If running the tap while brushing your teeth is a bad habit of yours, Professor Richard Howitt, department chair in the field of agricultural economics, explains how water-rationing will put an end to it.
How is our current weather affecting the California agricultural business?
Very severely. This is shaping up to be one of the worst droughts on record and now we have restrictions on how we can move water around due to the Endangered Species Act. The Endangered Species Act has been invoked because of two types of fish: the delta smelt and a type of salmon. So, pipes have been shut down and we can not shift the water south [to Southern California] to offset the drought.
What will happen if it does not start raining soon?
Water supplies will be cut very severely. We’ll be water-rationing in major cities; this is just something that California will have to live with. We’ve had droughts like this in the ‘90s, ’70s and early ’30s and ’20s. We live in a Mediterranean climate and we have to deal with it.
With the economic situation being what it is, how will this drought affect California’s steadily declining economy?
This will just be another downward push. It will especially affect employment opportunities for people who work in crop harvesting and processing. Those jobs will be severely cut; we could lose up to 40,000 jobs.
You estimated that 40,000 jobs could be lost due to this drought; which jobs are in danger?
I’ve estimated 40 to 45,000 jobs could be in danger; it could go as high 60,000 [jobs]. The hardest hit will be the farmers; packing plants will also be hit. This [drought] will generally roll through the communities; people will start to feel the effect of the dollar, [for example] truckers won’t stop to buy a sandwich at local stores and people won’t buy sprays and equipment for gardens. This drought will further the downward trend of our economic situation. California also has the highest unemployment rate, this will only further that.
How much rainfall do you estimate is needed in order to prevent a drought?
Things are so dry in the dams right now that even if we get some good storms from now on, we’ll still be in a bad drought, regardless of the weather in February.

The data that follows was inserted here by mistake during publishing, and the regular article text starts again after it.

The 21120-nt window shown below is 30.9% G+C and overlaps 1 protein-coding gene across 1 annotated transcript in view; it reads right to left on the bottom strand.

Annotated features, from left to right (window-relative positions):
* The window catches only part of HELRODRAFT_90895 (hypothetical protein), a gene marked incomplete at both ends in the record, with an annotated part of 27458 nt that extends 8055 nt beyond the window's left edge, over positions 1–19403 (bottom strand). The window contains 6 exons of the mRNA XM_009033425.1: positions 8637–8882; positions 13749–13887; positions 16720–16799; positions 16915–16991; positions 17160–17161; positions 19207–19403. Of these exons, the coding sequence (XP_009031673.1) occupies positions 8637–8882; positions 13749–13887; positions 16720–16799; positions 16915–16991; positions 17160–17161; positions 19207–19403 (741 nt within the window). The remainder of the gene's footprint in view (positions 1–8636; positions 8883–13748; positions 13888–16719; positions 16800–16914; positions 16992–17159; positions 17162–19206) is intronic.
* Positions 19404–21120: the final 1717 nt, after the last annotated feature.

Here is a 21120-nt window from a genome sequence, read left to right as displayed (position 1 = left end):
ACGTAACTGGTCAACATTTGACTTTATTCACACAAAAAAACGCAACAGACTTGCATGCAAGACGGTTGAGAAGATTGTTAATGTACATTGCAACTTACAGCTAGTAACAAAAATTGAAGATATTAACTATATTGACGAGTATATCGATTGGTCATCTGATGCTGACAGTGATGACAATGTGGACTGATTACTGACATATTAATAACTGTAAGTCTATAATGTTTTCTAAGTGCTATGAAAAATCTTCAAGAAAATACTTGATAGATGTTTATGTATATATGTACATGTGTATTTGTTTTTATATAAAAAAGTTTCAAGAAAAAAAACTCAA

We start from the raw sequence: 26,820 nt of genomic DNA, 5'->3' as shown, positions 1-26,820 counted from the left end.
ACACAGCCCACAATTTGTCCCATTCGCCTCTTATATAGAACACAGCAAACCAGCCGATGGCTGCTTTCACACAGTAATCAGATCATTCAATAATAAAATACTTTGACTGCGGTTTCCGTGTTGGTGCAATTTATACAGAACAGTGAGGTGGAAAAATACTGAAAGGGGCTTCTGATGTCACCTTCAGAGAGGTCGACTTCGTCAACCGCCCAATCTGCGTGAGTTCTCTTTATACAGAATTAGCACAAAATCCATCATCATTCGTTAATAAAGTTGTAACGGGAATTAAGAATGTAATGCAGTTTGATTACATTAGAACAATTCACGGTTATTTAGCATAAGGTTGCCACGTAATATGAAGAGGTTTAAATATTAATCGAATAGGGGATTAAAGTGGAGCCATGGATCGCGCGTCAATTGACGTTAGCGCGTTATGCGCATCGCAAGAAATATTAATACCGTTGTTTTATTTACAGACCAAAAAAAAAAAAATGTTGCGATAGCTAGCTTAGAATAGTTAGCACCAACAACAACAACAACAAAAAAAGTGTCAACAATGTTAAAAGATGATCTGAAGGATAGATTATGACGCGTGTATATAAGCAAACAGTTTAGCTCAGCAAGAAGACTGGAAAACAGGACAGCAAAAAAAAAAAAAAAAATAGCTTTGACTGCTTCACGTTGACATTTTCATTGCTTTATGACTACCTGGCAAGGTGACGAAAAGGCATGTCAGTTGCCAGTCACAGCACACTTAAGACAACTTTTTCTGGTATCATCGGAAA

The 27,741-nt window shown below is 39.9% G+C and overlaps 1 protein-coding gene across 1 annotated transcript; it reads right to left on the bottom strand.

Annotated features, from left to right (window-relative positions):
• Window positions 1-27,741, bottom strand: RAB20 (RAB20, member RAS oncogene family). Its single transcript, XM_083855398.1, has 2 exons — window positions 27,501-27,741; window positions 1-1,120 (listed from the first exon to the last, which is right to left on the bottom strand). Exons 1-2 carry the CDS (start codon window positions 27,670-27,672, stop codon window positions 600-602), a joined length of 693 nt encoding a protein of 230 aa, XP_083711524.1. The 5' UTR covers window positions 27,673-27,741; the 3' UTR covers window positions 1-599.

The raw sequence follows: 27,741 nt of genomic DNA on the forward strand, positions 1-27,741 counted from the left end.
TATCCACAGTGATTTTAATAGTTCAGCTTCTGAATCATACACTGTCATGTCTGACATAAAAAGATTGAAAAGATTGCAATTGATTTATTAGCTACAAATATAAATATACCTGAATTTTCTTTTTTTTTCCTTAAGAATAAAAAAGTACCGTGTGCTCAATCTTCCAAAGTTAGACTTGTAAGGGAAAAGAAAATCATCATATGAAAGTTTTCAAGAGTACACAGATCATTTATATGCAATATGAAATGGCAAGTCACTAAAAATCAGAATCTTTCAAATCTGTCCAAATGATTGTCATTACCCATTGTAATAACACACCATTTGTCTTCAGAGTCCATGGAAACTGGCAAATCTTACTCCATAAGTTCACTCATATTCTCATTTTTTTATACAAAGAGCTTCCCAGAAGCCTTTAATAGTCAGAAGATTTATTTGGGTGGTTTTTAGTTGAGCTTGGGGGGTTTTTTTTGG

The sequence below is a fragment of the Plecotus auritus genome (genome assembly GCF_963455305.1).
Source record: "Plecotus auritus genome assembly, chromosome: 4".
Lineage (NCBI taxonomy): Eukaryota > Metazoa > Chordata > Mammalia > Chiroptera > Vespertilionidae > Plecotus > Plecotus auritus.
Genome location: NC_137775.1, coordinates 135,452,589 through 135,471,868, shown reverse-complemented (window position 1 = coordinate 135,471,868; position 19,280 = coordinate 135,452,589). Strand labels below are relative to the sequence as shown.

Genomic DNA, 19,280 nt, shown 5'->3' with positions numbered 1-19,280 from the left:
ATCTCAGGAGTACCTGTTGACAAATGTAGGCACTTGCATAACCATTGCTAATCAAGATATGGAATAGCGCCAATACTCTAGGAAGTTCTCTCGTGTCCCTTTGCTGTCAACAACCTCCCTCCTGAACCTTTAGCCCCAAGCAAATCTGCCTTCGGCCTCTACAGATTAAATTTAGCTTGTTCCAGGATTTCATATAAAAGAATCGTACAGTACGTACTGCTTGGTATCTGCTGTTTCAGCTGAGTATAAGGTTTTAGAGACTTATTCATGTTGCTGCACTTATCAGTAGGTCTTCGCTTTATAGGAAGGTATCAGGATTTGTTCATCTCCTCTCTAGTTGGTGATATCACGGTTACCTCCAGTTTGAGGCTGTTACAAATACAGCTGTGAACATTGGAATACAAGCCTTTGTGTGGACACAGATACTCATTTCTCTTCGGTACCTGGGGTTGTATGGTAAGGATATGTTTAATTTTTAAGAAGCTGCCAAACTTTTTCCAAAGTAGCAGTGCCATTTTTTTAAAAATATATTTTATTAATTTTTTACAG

Is this drought the result of a lack of rainfall this year?
This is the result of two years without adequate rain. One year without adequate rainfall, you are set to ride it out with the dams, easily. But with two years [of inadequate rainfall], it’s going to cause a drought. We have actually had a bad three years.
Are there other means of procuring water for California crop-growers?
They can pump additional water from groundwater underneath their farms if they have it, but a lot of farms don’t have water underneath them.
That is a short-term solution, not a long term. Farmers can sell water to each other, and they will have to adjust their crop paths in order to work as efficiently as possible.
How will this affect water costs? In other words, are students going to see an increase in utilities fees?
In Davis, we probably will see an increase in fees in the next few years because we have a switch-off system between above and below water ground levels. We will see water rationing in the bigger cities. Bottled water costs won’t change, bottled water will stay the same high price.
How is water-rationing enforced?
The first step in water rationing is that people will be told that they are only allowed to water their gardens and lawns on alternate days, then not at all. Then you’ll be encouraged to install low-flow showers, low-flush toilets have already been implemented. Landscaping will be the first to be hit, as it should.
What can we do in order to help conserve water?
Just basic conservation action. Be aware that water is valuable; be sensible in its use. For example: Don’t leave the tap running while you’re brushing your teeth. Also, it’s better to wash your car at a car wash because they recycle water, if you do it at home, [the water] just goes down the drain.
MEGAN ELLIS can be reached at firstname.lastname@example.org.